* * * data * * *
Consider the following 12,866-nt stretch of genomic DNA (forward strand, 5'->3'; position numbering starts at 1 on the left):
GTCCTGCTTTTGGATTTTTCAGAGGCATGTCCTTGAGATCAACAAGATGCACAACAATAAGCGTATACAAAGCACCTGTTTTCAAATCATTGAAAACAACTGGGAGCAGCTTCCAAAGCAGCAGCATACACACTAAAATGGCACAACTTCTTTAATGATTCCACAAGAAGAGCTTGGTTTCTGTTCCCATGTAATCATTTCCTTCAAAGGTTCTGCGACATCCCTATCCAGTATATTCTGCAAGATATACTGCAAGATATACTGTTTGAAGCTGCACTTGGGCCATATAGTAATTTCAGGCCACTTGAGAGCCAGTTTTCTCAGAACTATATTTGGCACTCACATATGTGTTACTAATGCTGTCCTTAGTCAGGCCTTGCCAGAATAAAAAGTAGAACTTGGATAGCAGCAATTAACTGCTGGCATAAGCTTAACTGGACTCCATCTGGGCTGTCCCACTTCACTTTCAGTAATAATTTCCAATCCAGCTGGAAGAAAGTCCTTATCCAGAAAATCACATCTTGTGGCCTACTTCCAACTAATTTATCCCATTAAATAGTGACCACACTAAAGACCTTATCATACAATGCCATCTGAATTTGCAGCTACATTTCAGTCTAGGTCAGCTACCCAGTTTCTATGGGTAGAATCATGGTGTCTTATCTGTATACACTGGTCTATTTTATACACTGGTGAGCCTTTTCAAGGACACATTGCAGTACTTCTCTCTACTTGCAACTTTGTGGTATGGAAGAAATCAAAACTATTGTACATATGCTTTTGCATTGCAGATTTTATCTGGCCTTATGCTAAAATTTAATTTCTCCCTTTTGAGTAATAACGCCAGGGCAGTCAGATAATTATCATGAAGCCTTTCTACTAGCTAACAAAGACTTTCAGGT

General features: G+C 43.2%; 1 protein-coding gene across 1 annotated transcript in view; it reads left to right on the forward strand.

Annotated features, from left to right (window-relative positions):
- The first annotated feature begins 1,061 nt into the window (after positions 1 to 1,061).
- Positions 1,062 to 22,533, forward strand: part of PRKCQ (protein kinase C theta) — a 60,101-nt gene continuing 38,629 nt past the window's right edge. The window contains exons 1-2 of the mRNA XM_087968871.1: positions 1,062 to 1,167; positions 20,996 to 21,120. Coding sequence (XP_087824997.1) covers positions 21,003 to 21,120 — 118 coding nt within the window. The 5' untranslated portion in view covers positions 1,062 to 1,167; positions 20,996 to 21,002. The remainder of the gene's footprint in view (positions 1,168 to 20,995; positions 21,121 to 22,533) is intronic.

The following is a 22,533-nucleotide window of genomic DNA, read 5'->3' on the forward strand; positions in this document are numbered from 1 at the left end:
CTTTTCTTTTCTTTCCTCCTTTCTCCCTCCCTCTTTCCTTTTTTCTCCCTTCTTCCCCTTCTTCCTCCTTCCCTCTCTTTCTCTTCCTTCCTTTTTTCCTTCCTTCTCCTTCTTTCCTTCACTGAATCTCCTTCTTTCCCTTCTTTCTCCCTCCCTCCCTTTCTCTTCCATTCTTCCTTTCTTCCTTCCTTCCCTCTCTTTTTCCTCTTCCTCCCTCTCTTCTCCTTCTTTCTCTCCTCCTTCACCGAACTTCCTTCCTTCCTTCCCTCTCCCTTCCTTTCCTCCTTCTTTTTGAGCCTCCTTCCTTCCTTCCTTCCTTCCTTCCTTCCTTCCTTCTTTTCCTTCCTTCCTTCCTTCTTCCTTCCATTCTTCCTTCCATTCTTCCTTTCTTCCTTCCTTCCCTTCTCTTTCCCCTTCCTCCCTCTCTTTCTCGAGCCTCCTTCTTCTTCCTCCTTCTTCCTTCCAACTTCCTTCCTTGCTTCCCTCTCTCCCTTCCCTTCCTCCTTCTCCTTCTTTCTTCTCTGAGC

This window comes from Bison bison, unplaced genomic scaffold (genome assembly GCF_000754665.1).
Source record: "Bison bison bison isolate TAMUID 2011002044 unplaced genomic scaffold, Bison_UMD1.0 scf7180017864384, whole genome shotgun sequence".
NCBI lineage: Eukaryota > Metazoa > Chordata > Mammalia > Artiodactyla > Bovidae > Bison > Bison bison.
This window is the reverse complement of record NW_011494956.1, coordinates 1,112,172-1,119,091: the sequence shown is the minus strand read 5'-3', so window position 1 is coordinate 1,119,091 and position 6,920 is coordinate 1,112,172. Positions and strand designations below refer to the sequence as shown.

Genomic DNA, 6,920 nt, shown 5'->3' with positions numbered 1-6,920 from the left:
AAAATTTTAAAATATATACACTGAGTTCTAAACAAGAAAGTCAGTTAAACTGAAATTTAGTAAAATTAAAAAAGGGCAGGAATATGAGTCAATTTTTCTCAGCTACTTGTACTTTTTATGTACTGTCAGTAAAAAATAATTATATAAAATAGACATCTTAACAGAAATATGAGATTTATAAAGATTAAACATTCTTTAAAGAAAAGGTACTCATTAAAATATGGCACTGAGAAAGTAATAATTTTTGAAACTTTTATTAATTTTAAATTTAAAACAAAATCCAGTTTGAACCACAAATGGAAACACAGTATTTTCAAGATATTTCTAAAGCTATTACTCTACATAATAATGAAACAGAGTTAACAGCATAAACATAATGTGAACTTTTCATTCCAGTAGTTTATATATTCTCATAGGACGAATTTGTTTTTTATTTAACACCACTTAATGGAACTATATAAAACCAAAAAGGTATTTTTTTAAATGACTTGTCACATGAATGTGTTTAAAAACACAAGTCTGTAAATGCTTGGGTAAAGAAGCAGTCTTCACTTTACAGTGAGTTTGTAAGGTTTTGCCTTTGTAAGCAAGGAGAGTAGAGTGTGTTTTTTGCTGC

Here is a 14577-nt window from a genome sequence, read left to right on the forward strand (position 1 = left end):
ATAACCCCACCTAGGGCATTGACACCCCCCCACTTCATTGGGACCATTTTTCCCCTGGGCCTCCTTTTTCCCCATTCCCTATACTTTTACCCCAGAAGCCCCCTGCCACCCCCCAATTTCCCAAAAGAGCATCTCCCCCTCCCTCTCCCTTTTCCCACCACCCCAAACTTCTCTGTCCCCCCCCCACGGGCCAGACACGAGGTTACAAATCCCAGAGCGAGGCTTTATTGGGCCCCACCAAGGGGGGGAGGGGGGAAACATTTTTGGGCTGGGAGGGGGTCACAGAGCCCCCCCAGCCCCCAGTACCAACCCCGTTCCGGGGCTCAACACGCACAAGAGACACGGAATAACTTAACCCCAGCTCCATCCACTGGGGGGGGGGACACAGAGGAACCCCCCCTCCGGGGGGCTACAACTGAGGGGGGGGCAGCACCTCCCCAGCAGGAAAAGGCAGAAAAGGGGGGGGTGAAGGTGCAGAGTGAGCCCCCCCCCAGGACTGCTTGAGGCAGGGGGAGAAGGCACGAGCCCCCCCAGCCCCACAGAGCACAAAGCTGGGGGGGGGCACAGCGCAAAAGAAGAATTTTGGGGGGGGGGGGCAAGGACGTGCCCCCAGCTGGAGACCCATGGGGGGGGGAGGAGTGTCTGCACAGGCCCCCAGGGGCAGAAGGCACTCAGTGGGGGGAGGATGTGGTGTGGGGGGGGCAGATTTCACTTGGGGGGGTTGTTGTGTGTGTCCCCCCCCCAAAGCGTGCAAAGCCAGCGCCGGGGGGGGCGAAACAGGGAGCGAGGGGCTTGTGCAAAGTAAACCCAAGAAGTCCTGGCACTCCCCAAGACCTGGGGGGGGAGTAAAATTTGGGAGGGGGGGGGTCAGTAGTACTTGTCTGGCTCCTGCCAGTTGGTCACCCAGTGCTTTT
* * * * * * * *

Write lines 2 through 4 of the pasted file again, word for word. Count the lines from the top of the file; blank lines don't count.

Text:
GTCCTGCTTTTGGATTTTTCAGAGGCATGTCCTTGAGATCAACAAGATGCACAACAATAAGCGTATACAAAGCACCTGTTTTCAAATCATTGAAAACAACTGGGAGCAGCTTCCAAAGCAGCAGCATACACACTAAAATGGCACAACTTCTTTAATGATTCCACAAGAAGAGCTTGGTTTCTGTTCCCATGTAATCATTTCCTTCAAAGGTTCTGCGACATCCCTATCCAGTATATTCTGCAAGATATACTGCAAGATATACTGTTTGAAGCTGCACTTGGGCCATATAGTAATTTCAGGCCACTTGAGAGCCAGTTTTCTCAGAACTATATTTGGCACTCACATATGTGTTACTAATGCTGTCCTTAGTCAGGCCTTGCCAGAATAAAAAGTAGAACTTGGATAGCAGCAATTAACTGCTGGCATAAGCTTAACTGGACTCCATCTGGGCTGTCCCACTTCACTTTCAGTAATAATTTCCAATCCAGCTGGAAGAAAGTCCTTATCCAGAAAATCACATCTTGTGGCCTACTTCCAACTAATTTATCCCATTAAATAGTGACCACACTAAAGACCTTATCATACAATGCCATCTGAATTTGCAGCTACATTTCAGTCTAGGTCAGCTACCCAGTTTCTATGGGTAGAATCATGGTGTCTTATCTGTATACACTGGTCTATTTTATACACTGGTGAGCCTTTTCAAGGACACATTGCAGTACTTCTCTCTACTTGCAACTTTGTGGTATGGAAGAAATCAAAACTATTGTACATATGCTTTTGCATTGCAGATTTTATCTGGCCTTATGCTAAAATTTAATTTCTCCCTTTTGAGTAATAACGCCAGGGCAGTCAGATAATTATCATGAAGCCTTTCTACTAGCTAACAAAGACTTTCAGGT

General features: G+C 43.2%; 1 protein-coding gene across 1 annotated transcript in view; it reads left to right on the forward strand.

Annotated features, from left to right (window-relative positions):